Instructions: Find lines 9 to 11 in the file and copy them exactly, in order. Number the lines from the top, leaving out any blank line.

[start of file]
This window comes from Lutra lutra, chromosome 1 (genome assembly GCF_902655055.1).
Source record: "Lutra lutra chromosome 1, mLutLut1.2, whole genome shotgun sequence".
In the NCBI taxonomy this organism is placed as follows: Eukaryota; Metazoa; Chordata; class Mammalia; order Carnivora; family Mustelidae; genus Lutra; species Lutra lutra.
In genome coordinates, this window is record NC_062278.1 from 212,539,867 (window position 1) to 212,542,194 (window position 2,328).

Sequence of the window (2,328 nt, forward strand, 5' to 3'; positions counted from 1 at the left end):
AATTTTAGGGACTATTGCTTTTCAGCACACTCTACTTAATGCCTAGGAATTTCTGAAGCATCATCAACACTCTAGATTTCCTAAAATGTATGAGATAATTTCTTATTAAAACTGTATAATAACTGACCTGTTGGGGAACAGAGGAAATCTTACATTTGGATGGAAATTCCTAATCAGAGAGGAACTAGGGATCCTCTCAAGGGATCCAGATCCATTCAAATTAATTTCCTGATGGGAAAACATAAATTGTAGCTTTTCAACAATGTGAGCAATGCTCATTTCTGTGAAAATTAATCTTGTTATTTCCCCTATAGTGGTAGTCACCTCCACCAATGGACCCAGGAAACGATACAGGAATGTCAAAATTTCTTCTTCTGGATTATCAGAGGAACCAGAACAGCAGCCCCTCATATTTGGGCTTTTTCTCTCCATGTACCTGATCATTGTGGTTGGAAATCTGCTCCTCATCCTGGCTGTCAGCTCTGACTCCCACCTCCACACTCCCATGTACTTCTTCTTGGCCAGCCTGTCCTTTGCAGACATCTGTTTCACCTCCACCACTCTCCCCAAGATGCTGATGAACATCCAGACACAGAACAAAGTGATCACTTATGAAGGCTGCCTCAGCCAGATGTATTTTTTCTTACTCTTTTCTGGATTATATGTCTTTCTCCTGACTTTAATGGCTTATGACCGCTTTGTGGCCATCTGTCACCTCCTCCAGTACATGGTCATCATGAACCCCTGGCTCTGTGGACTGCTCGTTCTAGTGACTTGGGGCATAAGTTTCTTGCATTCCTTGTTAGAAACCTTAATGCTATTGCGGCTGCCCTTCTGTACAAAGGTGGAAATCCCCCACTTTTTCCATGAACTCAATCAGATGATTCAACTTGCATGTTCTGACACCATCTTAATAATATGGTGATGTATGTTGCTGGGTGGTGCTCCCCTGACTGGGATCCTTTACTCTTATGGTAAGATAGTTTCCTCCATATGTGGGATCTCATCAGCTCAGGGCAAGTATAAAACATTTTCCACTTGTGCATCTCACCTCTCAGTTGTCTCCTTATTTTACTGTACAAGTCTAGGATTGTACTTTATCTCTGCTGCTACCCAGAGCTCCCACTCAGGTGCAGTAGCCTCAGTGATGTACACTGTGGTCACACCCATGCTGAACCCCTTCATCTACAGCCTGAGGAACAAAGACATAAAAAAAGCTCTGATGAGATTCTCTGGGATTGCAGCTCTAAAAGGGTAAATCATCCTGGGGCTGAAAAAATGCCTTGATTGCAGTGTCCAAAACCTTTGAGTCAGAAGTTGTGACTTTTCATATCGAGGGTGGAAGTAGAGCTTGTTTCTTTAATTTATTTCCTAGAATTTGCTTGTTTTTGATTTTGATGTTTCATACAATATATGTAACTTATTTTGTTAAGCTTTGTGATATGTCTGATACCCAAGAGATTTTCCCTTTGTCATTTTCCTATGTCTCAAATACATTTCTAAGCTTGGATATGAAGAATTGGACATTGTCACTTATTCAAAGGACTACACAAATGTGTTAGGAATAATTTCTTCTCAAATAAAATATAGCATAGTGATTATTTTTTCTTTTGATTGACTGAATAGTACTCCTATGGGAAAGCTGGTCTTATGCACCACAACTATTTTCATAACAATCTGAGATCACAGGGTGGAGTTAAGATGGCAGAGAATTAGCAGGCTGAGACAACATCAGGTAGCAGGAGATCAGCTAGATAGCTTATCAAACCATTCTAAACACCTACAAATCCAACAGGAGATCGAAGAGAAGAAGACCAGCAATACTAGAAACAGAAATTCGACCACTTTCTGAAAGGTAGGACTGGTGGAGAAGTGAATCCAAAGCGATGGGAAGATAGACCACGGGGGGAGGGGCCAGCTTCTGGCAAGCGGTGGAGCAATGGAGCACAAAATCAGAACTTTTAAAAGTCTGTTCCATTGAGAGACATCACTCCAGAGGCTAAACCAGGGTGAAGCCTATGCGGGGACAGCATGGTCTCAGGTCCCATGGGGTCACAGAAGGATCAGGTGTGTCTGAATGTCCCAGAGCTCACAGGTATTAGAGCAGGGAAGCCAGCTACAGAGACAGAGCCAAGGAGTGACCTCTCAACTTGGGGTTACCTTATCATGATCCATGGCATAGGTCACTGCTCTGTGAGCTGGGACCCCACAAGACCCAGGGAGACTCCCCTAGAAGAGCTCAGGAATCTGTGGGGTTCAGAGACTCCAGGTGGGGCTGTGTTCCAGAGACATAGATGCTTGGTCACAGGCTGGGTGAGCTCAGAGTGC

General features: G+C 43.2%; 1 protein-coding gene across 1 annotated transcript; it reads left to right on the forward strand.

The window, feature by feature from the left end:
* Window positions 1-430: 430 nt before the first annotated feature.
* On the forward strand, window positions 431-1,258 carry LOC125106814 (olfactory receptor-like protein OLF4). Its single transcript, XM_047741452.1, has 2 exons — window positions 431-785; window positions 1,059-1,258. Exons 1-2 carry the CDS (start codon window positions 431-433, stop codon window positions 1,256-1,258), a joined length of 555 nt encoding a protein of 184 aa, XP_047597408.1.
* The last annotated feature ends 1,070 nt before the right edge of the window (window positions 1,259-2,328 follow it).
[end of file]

* Window positions 1-430: 430 nt before the first annotated feature.
* On the forward strand, window positions 431-1,258 carry LOC125106814 (olfactory receptor-like protein OLF4). Its single transcript, XM_047741452.1, has 2 exons — window positions 431-785; window positions 1,059-1,258. Exons 1-2 carry the CDS (start codon window positions 431-433, stop codon window positions 1,256-1,258), a joined length of 555 nt encoding a protein of 184 aa, XP_047597408.1.
* The last annotated feature ends 1,070 nt before the right edge of the window (window positions 1,259-2,328 follow it).